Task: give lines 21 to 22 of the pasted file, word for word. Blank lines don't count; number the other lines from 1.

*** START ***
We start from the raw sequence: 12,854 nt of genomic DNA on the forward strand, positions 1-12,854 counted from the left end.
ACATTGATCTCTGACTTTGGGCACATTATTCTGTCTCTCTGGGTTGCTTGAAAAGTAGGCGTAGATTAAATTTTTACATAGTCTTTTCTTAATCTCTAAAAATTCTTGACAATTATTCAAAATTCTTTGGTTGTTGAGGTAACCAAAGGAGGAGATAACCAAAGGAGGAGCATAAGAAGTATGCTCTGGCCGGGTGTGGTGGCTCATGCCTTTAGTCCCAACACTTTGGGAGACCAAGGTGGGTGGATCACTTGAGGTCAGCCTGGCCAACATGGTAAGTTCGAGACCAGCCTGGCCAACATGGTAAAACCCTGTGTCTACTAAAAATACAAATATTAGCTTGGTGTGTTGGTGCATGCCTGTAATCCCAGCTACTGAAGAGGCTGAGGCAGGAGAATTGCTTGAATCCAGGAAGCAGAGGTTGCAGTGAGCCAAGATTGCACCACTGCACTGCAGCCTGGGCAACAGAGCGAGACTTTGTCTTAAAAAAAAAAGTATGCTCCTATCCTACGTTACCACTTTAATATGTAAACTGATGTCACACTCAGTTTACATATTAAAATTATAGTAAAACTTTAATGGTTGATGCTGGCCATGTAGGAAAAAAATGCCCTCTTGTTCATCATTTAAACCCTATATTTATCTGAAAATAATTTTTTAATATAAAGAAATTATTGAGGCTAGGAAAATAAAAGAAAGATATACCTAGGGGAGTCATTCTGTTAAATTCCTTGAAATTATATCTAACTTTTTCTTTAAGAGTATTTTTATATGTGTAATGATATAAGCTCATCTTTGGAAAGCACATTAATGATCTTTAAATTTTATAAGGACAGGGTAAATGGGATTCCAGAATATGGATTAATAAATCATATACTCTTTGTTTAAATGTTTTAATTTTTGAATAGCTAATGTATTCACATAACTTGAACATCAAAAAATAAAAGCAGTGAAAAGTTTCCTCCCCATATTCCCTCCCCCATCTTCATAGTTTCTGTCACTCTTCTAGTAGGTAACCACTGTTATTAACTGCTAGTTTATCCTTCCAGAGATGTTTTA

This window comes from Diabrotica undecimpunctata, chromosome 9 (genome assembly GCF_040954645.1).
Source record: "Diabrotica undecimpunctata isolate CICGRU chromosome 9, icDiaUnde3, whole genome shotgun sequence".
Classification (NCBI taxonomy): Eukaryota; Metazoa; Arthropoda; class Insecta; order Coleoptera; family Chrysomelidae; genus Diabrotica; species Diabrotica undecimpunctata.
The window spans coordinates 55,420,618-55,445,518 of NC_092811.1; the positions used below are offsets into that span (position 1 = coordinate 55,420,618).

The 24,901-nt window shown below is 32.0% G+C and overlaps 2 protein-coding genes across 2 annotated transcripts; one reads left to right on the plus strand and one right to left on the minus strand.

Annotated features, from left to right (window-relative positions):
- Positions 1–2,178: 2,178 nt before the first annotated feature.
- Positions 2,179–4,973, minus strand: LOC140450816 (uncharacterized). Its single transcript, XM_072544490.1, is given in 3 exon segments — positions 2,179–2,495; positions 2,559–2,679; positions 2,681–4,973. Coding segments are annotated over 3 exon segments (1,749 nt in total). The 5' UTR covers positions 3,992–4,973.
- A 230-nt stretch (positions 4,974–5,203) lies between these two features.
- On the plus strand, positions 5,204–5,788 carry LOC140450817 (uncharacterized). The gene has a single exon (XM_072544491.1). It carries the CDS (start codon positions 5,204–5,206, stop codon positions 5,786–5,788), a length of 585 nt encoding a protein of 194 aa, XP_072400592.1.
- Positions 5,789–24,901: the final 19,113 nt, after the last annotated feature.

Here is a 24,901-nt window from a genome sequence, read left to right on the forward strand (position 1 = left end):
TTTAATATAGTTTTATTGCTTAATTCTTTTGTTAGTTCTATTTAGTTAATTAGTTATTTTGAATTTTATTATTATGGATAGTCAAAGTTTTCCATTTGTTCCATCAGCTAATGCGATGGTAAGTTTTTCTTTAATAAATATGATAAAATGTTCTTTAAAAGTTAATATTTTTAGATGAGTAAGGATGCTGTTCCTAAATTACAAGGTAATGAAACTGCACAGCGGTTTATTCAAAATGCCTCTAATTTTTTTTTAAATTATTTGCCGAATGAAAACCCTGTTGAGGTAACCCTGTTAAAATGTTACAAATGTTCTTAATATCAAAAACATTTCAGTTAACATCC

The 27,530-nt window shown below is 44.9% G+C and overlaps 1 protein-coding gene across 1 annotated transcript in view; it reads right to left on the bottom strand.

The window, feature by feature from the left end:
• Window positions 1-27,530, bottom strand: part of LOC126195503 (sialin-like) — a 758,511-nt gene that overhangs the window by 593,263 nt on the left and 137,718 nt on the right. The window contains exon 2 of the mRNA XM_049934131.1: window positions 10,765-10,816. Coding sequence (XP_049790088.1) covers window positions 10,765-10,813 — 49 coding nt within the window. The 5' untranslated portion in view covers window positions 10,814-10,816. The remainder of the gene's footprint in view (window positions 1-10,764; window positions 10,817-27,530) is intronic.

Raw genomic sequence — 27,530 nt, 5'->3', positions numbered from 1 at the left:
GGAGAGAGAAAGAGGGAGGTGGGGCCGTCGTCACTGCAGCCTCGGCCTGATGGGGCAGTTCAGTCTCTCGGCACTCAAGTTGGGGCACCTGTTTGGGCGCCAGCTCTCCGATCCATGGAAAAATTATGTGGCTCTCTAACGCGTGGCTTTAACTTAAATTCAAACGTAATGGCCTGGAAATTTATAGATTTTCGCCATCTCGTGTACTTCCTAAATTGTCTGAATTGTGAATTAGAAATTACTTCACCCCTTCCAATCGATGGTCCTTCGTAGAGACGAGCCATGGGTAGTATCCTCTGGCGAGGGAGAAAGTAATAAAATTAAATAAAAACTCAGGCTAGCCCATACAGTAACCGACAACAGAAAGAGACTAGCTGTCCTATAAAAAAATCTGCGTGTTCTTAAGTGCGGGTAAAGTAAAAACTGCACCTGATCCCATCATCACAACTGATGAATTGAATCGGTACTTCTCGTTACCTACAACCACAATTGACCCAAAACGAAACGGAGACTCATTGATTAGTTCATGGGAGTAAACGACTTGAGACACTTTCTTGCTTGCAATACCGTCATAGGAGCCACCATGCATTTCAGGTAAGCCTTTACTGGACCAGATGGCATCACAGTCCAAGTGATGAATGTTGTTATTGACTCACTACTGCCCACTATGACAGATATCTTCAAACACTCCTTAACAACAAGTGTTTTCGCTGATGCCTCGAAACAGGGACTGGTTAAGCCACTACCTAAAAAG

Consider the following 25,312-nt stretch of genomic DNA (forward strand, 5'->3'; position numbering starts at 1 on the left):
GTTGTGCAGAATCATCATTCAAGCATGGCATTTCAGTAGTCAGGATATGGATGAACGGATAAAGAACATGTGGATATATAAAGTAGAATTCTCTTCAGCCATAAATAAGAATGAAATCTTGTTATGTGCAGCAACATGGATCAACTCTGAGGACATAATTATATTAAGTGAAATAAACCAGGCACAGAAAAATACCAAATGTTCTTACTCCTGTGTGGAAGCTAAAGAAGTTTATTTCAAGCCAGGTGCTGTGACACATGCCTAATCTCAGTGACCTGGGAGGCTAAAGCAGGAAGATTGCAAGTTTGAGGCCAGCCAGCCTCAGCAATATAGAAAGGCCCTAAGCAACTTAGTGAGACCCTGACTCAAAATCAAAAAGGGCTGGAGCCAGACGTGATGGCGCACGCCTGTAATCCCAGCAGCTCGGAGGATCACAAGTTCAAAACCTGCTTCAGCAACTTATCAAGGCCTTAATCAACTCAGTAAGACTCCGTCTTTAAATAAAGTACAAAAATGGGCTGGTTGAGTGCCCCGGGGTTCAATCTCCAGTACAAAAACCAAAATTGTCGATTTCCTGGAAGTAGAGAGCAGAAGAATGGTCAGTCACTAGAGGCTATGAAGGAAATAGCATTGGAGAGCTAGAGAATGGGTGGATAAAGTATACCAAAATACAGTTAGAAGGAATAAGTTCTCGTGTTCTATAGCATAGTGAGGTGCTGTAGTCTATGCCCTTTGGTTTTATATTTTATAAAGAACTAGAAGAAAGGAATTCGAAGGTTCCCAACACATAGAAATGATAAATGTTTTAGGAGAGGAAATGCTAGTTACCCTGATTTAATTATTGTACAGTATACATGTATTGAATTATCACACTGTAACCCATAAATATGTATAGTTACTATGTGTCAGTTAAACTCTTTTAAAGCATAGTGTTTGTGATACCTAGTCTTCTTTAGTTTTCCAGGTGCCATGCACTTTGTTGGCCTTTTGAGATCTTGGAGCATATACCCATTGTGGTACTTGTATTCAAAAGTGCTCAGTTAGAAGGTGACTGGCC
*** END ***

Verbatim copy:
Consider the following 25,312-nt stretch of genomic DNA (forward strand, 5'->3'; position numbering starts at 1 on the left):
GTTGTGCAGAATCATCATTCAAGCATGGCATTTCAGTAGTCAGGATATGGATGAACGGATAAAGAACATGTGGATATATAAAGTAGAATTCTCTTCAGCCATAAATAAGAATGAAATCTTGTTATGTGCAGCAACATGGATCAACTCTGAGGACATAATTATATTAAGTGAAATAAACCAGGCACAGAAAAATACCAAATGTTCTTACTCCTGTGTGGAAGCTAAAGAAGTTTATTTCAAGCCAGGTGCTGTGACACATGCCTAATCTCAGTGACCTGGGAGGCTAAAGCAGGAAGATTGCAAGTTTGAGGCCAGCCAGCCTCAGCAATATAGAAAGGCCCTAAGCAACTTAGTGAGACCCTGACTCAAAATCAAAAAGGGCTGGAGCCAGACGTGATGGCGCACGCCTGTAATCCCAGCAGCTCGGAGGATCACAAGTTCAAAACCTGCTTCAGCAACTTATCAAGGCCTTAATCAACTCAGTAAGACTCCGTCTTTAAATAAAGTACAAAAATGGGCTGGTTGAGTGCCCCGGGGTTCAATCTCCAGTACAAAAACCAAAATTGTCGATTTCCTGGAAGTAGAGAGCAGAAGAATGGTCAGTCACTAGAGGCTATGAAGGAAATAGCATTGGAGAGCTAGAGAATGGGTGGATAAAGTATACCAAAATACAGTTAGAAGGAATAAGTTCTCGTGTTCTATAGCATAGTGAGGTGCTGTAGTCTATGCCCTTTGGTTTTATATTTTATAAAGAACTAGAAGAAAGGAATTCGAAGGTTCCCAACACATAGAAATGATAAATGTTTTAGGAGAGGAAATGCTAGTTACCCTGATTTAATTATTGTACAGTATACATGTATTGAATTATCACACTGTAACCCATAAATATGTATAGTTACTATGTGTCAGTTAAACTCTTTTAAAGCATAGTGTTTGTGATACCTAGTCTTCTTTAGTTTTCCAGGTGCCATGCACTTTGTTGGCCTTTTGAGATCTTGGAGCATATACCCATTGTGGTACTTGTATTCAAAAGTGCTCAGTTAGAAGGTGACTGGCC